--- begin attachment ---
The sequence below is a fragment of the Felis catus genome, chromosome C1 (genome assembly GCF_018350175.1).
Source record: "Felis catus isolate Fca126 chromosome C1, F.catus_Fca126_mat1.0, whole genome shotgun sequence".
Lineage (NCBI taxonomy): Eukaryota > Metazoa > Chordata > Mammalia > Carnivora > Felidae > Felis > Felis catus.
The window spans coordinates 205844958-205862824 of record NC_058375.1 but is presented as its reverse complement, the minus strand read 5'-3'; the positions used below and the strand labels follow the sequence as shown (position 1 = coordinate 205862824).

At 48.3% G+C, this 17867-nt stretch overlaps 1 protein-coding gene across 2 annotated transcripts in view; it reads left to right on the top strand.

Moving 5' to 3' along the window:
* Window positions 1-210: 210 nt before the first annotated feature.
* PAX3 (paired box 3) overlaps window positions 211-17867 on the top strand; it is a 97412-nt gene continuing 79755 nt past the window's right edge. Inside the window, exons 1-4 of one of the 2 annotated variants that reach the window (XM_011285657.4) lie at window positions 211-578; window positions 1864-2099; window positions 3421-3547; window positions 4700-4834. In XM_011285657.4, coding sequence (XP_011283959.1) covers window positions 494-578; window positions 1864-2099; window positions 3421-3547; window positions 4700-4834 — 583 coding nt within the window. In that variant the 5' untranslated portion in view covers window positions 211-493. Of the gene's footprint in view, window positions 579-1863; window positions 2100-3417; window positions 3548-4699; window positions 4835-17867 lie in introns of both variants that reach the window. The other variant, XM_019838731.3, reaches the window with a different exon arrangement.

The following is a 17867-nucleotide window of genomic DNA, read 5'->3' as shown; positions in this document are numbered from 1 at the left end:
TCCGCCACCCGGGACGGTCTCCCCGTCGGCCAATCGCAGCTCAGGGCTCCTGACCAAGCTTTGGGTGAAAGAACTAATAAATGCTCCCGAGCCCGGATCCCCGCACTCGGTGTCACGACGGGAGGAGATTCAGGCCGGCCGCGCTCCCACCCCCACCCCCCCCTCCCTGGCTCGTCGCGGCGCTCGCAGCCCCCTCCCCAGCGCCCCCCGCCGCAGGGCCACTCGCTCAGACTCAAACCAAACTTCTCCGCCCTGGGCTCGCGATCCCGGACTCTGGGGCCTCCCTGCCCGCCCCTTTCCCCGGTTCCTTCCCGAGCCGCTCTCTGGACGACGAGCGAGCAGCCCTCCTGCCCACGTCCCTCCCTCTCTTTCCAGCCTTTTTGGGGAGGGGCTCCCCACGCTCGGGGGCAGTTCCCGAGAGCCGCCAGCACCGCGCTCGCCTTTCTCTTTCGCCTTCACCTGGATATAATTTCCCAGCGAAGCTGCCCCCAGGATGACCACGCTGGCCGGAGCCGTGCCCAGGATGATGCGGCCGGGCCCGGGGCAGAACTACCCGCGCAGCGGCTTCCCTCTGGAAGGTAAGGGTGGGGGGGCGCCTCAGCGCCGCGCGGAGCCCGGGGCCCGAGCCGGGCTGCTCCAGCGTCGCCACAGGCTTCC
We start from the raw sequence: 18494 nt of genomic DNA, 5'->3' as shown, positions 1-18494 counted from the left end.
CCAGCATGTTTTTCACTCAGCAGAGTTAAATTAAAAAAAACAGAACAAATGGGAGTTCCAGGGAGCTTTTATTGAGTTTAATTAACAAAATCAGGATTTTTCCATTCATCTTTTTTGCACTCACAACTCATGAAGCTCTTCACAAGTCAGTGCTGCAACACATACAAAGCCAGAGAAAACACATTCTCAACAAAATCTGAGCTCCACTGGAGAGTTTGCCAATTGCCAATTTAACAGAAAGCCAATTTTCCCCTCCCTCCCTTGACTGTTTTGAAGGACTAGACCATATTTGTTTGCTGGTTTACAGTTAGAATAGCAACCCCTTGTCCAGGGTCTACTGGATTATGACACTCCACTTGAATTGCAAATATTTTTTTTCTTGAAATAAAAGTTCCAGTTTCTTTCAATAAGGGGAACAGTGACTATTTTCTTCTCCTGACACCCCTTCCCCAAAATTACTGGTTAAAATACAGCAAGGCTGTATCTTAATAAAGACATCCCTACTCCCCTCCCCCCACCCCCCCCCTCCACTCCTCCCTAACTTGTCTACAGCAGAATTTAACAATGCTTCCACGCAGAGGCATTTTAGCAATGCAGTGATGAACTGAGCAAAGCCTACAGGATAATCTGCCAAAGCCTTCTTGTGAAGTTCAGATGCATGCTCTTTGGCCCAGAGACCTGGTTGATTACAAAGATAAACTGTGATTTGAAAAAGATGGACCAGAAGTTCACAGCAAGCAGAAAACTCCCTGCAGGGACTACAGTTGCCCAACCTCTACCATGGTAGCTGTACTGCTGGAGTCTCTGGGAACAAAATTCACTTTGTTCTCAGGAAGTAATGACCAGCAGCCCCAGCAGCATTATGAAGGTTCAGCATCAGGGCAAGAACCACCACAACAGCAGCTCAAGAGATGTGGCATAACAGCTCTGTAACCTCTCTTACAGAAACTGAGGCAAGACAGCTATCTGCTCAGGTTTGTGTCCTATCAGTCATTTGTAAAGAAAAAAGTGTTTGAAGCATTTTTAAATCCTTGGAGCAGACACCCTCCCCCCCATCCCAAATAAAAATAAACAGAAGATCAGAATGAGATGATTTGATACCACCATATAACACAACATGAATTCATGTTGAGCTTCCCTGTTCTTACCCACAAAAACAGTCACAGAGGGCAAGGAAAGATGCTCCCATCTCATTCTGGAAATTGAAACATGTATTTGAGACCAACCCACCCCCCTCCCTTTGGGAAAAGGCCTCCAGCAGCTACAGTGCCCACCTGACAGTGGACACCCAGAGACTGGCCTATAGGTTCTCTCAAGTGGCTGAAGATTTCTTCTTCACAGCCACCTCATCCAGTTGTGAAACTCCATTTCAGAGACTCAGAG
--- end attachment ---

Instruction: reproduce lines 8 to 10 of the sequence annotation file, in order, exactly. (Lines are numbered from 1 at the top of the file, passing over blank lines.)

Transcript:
* PAX3 (paired box 3) overlaps window positions 211-17867 on the top strand; it is a 97412-nt gene continuing 79755 nt past the window's right edge. Inside the window, exons 1-4 of one of the 2 annotated variants that reach the window (XM_011285657.4) lie at window positions 211-578; window positions 1864-2099; window positions 3421-3547; window positions 4700-4834. In XM_011285657.4, coding sequence (XP_011283959.1) covers window positions 494-578; window positions 1864-2099; window positions 3421-3547; window positions 4700-4834 — 583 coding nt within the window. In that variant the 5' untranslated portion in view covers window positions 211-493. Of the gene's footprint in view, window positions 579-1863; window positions 2100-3417; window positions 3548-4699; window positions 4835-17867 lie in introns of both variants that reach the window. The other variant, XM_019838731.3, reaches the window with a different exon arrangement.

The following is a 17867-nucleotide window of genomic DNA, read 5'->3' as shown; positions in this document are numbered from 1 at the left end:
TCCGCCACCCGGGACGGTCTCCCCGTCGGCCAATCGCAGCTCAGGGCTCCTGACCAAGCTTTGGGTGAAAGAACTAATAAATGCTCCCGAGCCCGGATCCCCGCACTCGGTGTCACGACGGGAGGAGATTCAGGCCGGCCGCGCTCCCACCCCCACCCCCCCCTCCCTGGCTCGTCGCGGCGCTCGCAGCCCCCTCCCCAGCGCCCCCCGCCGCAGGGCCACTCGCTCAGACTCAAACCAAACTTCTCCGCCCTGGGCTCGCGATCCCGGACTCTGGGGCCTCCCTGCCCGCCCCTTTCCCCGGTTCCTTCCCGAGCCGCTCTCTGGACGACGAGCGAGCAGCCCTCCTGCCCACGTCCCTCCCTCTCTTTCCAGCCTTTTTGGGGAGGGGCTCCCCACGCTCGGGGGCAGTTCCCGAGAGCCGCCAGCACCGCGCTCGCCTTTCTCTTTCGCCTTCACCTGGATATAATTTCCCAGCGAAGCTGCCCCCAGGATGACCACGCTGGCCGGAGCCGTGCCCAGGATGATGCGGCCGGGCCCGGGGCAGAACTACCCGCGCAGCGGCTTCCCTCTGGAAGGTAAGGGTGGGGGGGCGCCTCAGCGCCGCGCGGAGCCCGGGGCCCGAGCCGGGCTGCTCCAGCGTCGCCACAGGCTTCC